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How a Food Web Is Formed—Super Value Game

By: The Flinn Staff

Item #: FB1797 

Price: $99.36

In Stock.

The How a Food Web Is Formed game for biology and life science is an engaging game that helps teach players how organisms are related in a food chain or web.

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Product Details

Use this engaging game to help students learn how organisms are related in a food chain or web. Students view illustrations of more than 120 organisms, study their characteristics and determine “who eats whom” as they assemble a food chain from the organisms selected from a deck of special habitat cards. Eventually the food chain will develop into a complex food web as more organisms are selected. Once formed, the food web is analyzed and further studied.

Super Value Game is complete for five student groups. All materials are reusable.


Materials Included in Kit: 
Clay, terra cotta, ¼" lb pkg, 5
Food web sheet, desert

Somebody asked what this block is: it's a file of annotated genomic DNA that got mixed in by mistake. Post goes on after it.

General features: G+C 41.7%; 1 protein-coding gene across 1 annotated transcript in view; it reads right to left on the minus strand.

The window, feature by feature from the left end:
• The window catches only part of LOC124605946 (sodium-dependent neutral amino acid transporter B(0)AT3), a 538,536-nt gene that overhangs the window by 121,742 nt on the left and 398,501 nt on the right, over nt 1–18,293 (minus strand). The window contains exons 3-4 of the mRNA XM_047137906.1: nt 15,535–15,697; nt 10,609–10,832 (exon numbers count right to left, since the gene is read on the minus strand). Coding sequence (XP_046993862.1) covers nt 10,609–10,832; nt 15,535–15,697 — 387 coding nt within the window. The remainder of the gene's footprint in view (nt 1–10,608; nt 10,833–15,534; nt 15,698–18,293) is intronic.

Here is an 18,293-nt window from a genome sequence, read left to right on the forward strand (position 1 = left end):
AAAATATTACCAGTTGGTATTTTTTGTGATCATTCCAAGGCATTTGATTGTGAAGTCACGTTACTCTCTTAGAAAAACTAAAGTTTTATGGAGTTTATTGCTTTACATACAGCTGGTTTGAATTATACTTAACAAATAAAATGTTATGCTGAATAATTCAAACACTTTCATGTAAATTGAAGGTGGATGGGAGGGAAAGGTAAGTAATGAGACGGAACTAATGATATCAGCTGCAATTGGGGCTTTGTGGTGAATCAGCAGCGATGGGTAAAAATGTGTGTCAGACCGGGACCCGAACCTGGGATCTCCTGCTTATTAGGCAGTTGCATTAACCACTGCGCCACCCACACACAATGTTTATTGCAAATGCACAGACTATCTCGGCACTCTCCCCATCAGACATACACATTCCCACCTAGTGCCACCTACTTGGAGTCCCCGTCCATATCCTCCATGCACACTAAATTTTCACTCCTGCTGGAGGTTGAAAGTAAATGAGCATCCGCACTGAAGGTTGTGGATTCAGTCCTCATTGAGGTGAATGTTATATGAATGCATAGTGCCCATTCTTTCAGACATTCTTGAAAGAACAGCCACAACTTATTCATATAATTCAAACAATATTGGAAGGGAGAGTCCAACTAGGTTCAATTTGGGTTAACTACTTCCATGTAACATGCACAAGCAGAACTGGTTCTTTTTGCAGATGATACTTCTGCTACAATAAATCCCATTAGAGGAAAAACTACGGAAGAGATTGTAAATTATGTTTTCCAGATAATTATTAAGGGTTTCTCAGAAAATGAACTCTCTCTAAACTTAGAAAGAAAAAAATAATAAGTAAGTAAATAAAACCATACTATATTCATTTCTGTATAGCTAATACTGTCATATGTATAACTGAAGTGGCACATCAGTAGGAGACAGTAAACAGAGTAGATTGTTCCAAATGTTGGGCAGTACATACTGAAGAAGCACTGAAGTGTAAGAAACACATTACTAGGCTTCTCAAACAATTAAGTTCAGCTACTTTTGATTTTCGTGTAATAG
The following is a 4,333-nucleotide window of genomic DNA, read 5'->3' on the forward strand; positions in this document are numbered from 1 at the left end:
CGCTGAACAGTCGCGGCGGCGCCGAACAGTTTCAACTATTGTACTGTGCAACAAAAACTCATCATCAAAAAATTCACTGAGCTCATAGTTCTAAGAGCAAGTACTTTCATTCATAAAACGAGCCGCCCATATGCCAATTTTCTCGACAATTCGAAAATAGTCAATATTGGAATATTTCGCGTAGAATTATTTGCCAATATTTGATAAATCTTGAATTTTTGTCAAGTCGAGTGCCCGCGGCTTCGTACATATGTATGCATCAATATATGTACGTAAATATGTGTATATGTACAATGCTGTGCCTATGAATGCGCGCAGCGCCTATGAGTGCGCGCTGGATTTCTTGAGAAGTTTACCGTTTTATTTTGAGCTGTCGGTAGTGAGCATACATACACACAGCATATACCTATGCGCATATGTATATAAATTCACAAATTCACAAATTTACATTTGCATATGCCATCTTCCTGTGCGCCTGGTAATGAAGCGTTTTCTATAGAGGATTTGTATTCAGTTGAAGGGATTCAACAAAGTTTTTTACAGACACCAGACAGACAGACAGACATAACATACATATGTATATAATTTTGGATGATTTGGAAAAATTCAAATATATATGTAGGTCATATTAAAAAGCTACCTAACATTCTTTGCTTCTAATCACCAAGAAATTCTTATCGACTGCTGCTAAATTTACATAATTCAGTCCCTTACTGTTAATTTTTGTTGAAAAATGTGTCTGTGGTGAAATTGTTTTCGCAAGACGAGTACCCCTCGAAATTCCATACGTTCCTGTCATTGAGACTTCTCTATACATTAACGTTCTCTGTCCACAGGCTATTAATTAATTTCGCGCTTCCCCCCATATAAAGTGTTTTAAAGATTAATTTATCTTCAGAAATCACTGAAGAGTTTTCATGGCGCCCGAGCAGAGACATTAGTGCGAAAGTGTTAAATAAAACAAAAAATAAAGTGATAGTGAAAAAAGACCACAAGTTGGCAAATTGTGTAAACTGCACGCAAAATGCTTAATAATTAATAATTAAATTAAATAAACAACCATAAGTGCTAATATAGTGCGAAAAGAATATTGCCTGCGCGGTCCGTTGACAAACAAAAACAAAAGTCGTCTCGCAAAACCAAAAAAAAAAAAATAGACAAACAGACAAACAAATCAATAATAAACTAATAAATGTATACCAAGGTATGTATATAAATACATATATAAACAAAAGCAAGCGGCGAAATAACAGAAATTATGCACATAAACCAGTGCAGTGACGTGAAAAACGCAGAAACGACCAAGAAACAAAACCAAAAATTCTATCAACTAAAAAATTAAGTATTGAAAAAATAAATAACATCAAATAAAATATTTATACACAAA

Food web sheet, hardwood forest
Food web sheet, marine
Food web sheet, rainforest
Food web sheet, swamp
Habitat cards, desert, set/30
Habitat cards, hardwood forest, set/30
Habitat cards, marine, set/30
Habitat cards, rainforest set/30
Habitat cards, swamp, set/30
String, cotton, white

Correlation to Next Generation Science Standards (NGSS)

Science & Engineering Practices

Developing and using models
Analyzing and interpreting data

Disciplinary Core Ideas

MS-LS2.A: Interdependent Relationships in Ecosystems
HS-LS2.A: Interdependent Relationships in Ecosystems

Crosscutting Concepts

Cause and effect
Systems and system models
Energy and matter

Performance Expectations

MS-ESS2-2: Construct an explanation based on evidence for how geoscience processes have changed Earth’s surface at varying time and spatial scales.
MS-ESS3-1: Construct a scientific explanation based on evidence for how the uneven distributions of Earth’s mineral, energy, and groundwater resources are the result of past and current geoscience processes.
HS-ESS2-5: Plan and conduct an investigation of the properties of water and its effects on Earth materials and surface processes.